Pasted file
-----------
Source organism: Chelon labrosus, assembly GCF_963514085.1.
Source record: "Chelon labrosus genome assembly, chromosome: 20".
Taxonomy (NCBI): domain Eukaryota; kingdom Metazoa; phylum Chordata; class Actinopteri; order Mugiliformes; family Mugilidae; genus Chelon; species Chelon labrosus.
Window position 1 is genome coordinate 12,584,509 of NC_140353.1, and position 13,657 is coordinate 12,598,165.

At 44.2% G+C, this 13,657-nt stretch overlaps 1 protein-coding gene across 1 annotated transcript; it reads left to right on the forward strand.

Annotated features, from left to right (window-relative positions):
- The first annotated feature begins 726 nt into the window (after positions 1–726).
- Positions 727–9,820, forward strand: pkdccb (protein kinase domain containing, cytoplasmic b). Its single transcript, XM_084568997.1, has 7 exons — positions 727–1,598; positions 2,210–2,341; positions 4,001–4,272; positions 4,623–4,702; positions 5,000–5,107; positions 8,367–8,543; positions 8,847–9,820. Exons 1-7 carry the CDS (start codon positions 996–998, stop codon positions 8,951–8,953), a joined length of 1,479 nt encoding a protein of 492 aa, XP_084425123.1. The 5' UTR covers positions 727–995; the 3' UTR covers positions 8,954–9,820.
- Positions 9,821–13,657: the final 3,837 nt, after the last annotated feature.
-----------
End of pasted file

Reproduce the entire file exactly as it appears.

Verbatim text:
Source organism: Chelon labrosus, assembly GCF_963514085.1.
Source record: "Chelon labrosus genome assembly, chromosome: 20".
Taxonomy (NCBI): domain Eukaryota; kingdom Metazoa; phylum Chordata; class Actinopteri; order Mugiliformes; family Mugilidae; genus Chelon; species Chelon labrosus.
Window position 1 is genome coordinate 12,584,509 of NC_140353.1, and position 13,657 is coordinate 12,598,165.

At 44.2% G+C, this 13,657-nt stretch overlaps 1 protein-coding gene across 1 annotated transcript; it reads left to right on the forward strand.

Annotated features, from left to right (window-relative positions):
- The first annotated feature begins 726 nt into the window (after positions 1–726).
- Positions 727–9,820, forward strand: pkdccb (protein kinase domain containing, cytoplasmic b). Its single transcript, XM_084568997.1, has 7 exons — positions 727–1,598; positions 2,210–2,341; positions 4,001–4,272; positions 4,623–4,702; positions 5,000–5,107; positions 8,367–8,543; positions 8,847–9,820. Exons 1-7 carry the CDS (start codon positions 996–998, stop codon positions 8,951–8,953), a joined length of 1,479 nt encoding a protein of 492 aa, XP_084425123.1. The 5' UTR covers positions 727–995; the 3' UTR covers positions 8,954–9,820.
- Positions 9,821–13,657: the final 3,837 nt, after the last annotated feature.